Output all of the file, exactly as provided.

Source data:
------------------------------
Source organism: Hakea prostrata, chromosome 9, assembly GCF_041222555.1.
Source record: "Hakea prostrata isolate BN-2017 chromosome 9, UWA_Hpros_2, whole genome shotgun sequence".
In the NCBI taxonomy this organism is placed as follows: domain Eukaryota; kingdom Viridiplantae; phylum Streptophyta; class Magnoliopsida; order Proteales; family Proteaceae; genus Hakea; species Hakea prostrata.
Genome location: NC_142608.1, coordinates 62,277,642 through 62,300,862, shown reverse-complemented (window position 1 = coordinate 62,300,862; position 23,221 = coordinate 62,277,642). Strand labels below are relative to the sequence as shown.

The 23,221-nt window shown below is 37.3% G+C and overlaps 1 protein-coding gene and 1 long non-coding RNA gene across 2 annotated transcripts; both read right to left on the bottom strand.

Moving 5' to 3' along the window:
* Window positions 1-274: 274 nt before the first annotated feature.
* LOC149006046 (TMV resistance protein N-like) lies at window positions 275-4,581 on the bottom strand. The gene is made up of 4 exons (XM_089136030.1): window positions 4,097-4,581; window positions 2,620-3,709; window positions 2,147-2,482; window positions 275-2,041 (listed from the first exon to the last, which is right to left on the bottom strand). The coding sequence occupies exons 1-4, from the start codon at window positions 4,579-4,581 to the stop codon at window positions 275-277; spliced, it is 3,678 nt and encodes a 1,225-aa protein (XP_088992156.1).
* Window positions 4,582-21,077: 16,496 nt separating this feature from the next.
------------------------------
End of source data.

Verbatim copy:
Source organism: Hakea prostrata, chromosome 9, assembly GCF_041222555.1.
Source record: "Hakea prostrata isolate BN-2017 chromosome 9, UWA_Hpros_2, whole genome shotgun sequence".
In the NCBI taxonomy this organism is placed as follows: domain Eukaryota; kingdom Viridiplantae; phylum Streptophyta; class Magnoliopsida; order Proteales; family Proteaceae; genus Hakea; species Hakea prostrata.
Genome location: NC_142608.1, coordinates 62,277,642 through 62,300,862, shown reverse-complemented (window position 1 = coordinate 62,300,862; position 23,221 = coordinate 62,277,642). Strand labels below are relative to the sequence as shown.

The 23,221-nt window shown below is 37.3% G+C and overlaps 1 protein-coding gene and 1 long non-coding RNA gene across 2 annotated transcripts; both read right to left on the bottom strand.

Moving 5' to 3' along the window:
* Window positions 1-274: 274 nt before the first annotated feature.
* LOC149006046 (TMV resistance protein N-like) lies at window positions 275-4,581 on the bottom strand. The gene is made up of 4 exons (XM_089136030.1): window positions 4,097-4,581; window positions 2,620-3,709; window positions 2,147-2,482; window positions 275-2,041 (listed from the first exon to the last, which is right to left on the bottom strand). The coding sequence occupies exons 1-4, from the start codon at window positions 4,579-4,581 to the stop codon at window positions 275-277; spliced, it is 3,678 nt and encodes a 1,225-aa protein (XP_088992156.1).
* Window positions 4,582-21,077: 16,496 nt separating this feature from the next.